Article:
Results 1 to 13 of 13
Barrash, Annette Medow. Collection
Annette Medow Barrash (b. December 21, 1923, d. July 26, 2019) was a teacher and community activist with a focus on public education and school desegregation in Chicago. She graduated from the University of Chicago with a Bachelor of Science degree in psychology and mathematics and became involved with the Citizens Schools Committee. As Vice President of the Committee, Medow
Bonnie and Charles Remsberg Interviews
Transcripts of interviews conducted by Bonnie and Charles Remsberg in 1965 and 1966. The interviews are with Chicago teachers, principals, and school psychologists about the Chicago public school system. Topics include segregation, facilities, supplies, student and teacher attitudes, racial issues, and other problems. Jenner, Von Stuben, Calvin Park, Marshall, Hirsch, Crane, Dunbar, and several other high schools are mentioned. Also
Chicago Defender Archives Individuals Files
Founded by Robert S. Abbott in 1905, the Chicago Defender is one of America's longest-running African American newspapers. The Defender is best known for having spurred the Great Migration of African Americans from the southern United States to the nation's urban centers in the north—especially Chicago—during the first decades of the 20th century. The Defender also paved the way for
Chicago Teachers Union records
The records of the Chicago Teachers Union are primarily textual and include meeting minutes and agendas, correspondence, reports, financial information, contracts, publications, clippings, flyers, scrapbooks, materials for mass distribution, and general office files created by the CTU, the Men’s Teachers Union, the Federation of Women High School Teachers, the Joint Board of Teachers’ Unions and the American Federation of Teachers.
Chicago Teachers Union visual materials
Black-and-white and color photographic prints, negatives, slides, and albums related to the work and promotion of the Chicago Teachers Union and its predecessors. Images depict union leaders, committees, conferences, meetings and activities, including demonstrations against payless paydays (1933) when the Chicago Board of Education could not pay its employees and later rallies and strikes. Also included are posters and placards;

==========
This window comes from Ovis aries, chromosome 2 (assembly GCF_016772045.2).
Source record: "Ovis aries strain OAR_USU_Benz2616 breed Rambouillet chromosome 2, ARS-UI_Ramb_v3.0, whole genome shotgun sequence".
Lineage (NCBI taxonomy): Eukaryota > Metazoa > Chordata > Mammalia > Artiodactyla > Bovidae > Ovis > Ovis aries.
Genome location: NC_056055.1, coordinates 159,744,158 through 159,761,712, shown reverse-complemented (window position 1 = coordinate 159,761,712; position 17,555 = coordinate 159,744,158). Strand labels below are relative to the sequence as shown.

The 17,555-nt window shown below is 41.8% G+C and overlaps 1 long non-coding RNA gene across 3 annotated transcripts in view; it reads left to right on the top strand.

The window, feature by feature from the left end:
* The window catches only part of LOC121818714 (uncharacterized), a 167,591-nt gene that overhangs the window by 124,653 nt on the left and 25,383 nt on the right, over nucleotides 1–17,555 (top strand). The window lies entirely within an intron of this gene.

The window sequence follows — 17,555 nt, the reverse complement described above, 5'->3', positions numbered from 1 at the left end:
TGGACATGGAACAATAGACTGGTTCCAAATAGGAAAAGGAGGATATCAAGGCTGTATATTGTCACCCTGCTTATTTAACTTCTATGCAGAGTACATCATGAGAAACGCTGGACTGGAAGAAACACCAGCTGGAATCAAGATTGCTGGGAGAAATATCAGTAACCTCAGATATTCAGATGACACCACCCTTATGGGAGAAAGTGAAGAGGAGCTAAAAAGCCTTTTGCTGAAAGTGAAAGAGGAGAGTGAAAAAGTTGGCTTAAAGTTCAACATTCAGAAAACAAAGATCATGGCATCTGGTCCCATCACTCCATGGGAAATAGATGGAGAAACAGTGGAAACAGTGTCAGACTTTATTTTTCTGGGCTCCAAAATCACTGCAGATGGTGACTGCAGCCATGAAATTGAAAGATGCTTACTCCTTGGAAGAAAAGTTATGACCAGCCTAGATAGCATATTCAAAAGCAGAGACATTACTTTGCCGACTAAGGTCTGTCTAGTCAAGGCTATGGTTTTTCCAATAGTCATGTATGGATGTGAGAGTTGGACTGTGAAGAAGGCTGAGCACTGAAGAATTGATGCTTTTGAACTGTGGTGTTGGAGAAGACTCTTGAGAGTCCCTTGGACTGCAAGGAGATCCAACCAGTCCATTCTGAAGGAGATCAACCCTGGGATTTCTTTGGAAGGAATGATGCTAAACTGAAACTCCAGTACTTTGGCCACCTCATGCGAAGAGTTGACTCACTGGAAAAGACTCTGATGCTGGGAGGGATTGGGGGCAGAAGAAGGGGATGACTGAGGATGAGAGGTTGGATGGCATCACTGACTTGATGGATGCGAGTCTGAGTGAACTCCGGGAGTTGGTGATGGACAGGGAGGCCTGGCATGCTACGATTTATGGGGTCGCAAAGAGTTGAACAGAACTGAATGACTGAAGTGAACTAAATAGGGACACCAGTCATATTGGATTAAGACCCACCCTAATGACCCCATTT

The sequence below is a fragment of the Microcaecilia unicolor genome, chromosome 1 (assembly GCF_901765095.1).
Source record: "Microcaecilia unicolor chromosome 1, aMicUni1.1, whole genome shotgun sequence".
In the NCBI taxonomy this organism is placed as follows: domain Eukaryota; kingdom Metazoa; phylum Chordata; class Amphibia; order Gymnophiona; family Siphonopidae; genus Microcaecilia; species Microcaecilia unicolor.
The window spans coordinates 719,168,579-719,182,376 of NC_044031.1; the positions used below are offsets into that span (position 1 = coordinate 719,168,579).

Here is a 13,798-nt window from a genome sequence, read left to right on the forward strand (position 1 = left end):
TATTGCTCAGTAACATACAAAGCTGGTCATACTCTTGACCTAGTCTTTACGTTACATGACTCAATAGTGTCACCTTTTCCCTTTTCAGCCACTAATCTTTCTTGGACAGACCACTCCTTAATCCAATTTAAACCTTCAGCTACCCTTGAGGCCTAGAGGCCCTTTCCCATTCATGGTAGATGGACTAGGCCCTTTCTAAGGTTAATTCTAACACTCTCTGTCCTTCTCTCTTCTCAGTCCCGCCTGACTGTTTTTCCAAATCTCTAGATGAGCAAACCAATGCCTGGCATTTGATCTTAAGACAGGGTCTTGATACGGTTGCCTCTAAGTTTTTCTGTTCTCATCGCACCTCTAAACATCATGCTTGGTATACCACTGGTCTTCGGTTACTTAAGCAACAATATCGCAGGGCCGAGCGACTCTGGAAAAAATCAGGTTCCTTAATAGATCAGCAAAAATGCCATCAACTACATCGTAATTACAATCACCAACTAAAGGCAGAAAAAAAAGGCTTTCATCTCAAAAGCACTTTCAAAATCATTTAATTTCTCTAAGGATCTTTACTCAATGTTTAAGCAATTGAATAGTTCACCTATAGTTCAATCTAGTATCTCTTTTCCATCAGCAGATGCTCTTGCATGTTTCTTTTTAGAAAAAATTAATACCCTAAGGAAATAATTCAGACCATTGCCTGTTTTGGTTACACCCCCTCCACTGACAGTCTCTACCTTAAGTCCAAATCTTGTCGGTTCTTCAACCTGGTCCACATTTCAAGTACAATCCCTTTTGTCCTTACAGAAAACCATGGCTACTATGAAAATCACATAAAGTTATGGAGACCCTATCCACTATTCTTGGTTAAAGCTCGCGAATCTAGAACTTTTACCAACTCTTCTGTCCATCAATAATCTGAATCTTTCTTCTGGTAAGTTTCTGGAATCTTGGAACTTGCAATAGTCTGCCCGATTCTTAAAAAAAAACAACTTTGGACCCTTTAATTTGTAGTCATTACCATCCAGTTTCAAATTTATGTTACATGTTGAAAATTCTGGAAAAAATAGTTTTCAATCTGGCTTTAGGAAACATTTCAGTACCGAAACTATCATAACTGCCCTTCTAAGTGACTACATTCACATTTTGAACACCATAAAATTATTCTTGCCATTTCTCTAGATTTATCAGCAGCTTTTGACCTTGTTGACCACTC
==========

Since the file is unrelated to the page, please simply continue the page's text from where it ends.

Citizens Schools Committee records
Correspondence, minutes, financial and other reports, annual proceedings, speeches, scrapbooks, press releases, etc. relating to Citizens Schools Committee's (CSC) work promoting quality in Chicago public education and monitoring administration of the school system. Includes materials from parents' and teachers' organizations in 1920s and 1930s; Chicago Board of Education; Chicago Teachers Union; records of the annual Civic Assembly, sponsored by CSC
Coordinating Council of Community Organizations collection
The CCCO Collection contains a flyer and a press release related to a 1965 school boycott and march protesting Chicago Superintendent of School, Ben Willis.
Cross City Campaign for Urban School Reform (Chicago, Ill.) records
Correspondence, photographs, grant proposals, speeches, board minutes, surveys, publications, and training materials of the Cross City Campaign for Urban School Reform (CCCUSR). Notable items in the collection include raw data and interviews gathered for publications examining testing in six cities.
Joyce A. Hughes papers
Correspondence, meeting minutes and agendas, reports, legal and financial records, newspaper clippings, and other papers of Joyce A. Hughes, a Northwestern University law professor who served on the Chicago Board of Education (1980-1982). Materials chiefly pertain to school desegregation and related financial issues. Includes records of the Chicago Board of Education (CBE) Desegregation Committee, Audit and Finance Committee, and Real
Katherine Flowers (1896-1982) Papers, 1934-1981
The papers of Katherine Flowers reflect a life dedicated to the art of dance, particularly African-American dance. They document Flowers' long career as a dancer, choreographer, and teacher. The papers lend insight into the popularization of African-American dance in the twentieth century, a process in which Flowers and her contemporary, Katherine Dunham, played a significant role.
Lincoln Park Conservation Association records
The Lincoln Park Conservation Association (LPCA) was formed in March of 1954 to combat the physical deterioration of Lincoln Park. As an umbrella organization, LPCA connected neighborhood associations to one another as well as to the Lincoln Park Community Conservation Council (LPCCC) and the Department of Urban Renewal (DUR). Organized efforts to combat the physical degradation of Lincoln Park began
Philip M. Katz papers
Correspondence, educational reports, guidelines for teaching and evaluation, biographical information, newsletters, research files, notes, newspaper clippings, and other papers of Philip M. Katz related to his work with the Chicago (Ill.) public school system, particularly in regards to school desegregation and decentralization. Katz was the principal of several elementary schools in Chicago, including Irving Park School, Ward School, and Lewis-Champlin
University of Chicago. Committee on Education, Training, and Research in Race Relations. Records
The University of Chicago Committee on Education, Training, and Research in Race Relations Records cover the period 1944 to 1962 and also include the records of two cooperative organizations: American Council on Race Relations; and National Organization of Intergroup Relations Officials. The collection contains correspondence, financial and personnel records, published materials, research project and proposal data, reports and studies, seminar